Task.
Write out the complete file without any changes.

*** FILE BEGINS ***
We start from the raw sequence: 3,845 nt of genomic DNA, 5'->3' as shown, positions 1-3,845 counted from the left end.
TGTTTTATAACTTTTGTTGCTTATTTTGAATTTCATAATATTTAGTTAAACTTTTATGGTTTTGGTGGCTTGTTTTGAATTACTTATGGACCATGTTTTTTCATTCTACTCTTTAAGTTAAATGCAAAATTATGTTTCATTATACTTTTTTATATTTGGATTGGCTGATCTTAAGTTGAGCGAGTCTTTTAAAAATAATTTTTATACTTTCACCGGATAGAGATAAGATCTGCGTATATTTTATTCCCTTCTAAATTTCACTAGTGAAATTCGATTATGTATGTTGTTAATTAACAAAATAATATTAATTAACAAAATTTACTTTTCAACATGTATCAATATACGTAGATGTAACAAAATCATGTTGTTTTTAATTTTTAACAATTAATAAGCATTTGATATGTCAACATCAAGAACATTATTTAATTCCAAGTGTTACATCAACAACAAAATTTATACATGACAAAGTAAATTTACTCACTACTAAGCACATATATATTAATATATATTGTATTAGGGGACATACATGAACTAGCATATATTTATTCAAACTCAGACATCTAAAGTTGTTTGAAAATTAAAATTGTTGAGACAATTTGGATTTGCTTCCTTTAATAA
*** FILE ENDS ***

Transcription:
We start from the raw sequence: 3,845 nt of genomic DNA, 5'->3' as shown, positions 1-3,845 counted from the left end.
TGTTTTATAACTTTTGTTGCTTATTTTGAATTTCATAATATTTAGTTAAACTTTTATGGTTTTGGTGGCTTGTTTTGAATTACTTATGGACCATGTTTTTTCATTCTACTCTTTAAGTTAAATGCAAAATTATGTTTCATTATACTTTTTTATATTTGGATTGGCTGATCTTAAGTTGAGCGAGTCTTTTAAAAATAATTTTTATACTTTCACCGGATAGAGATAAGATCTGCGTATATTTTATTCCCTTCTAAATTTCACTAGTGAAATTCGATTATGTATGTTGTTAATTAACAAAATAATATTAATTAACAAAATTTACTTTTCAACATGTATCAATATACGTAGATGTAACAAAATCATGTTGTTTTTAATTTTTAACAATTAATAAGCATTTGATATGTCAACATCAAGAACATTATTTAATTCCAAGTGTTACATCAACAACAAAATTTATACATGACAAAGTAAATTTACTCACTACTAAGCACATATATATTAATATATATTGTATTAGGGGACATACATGAACTAGCATATATTTATTCAAACTCAGACATCTAAAGTTGTTTGAAAATTAAAATTGTTGAGACAATTTGGATTTGCTTCCTTTAATAA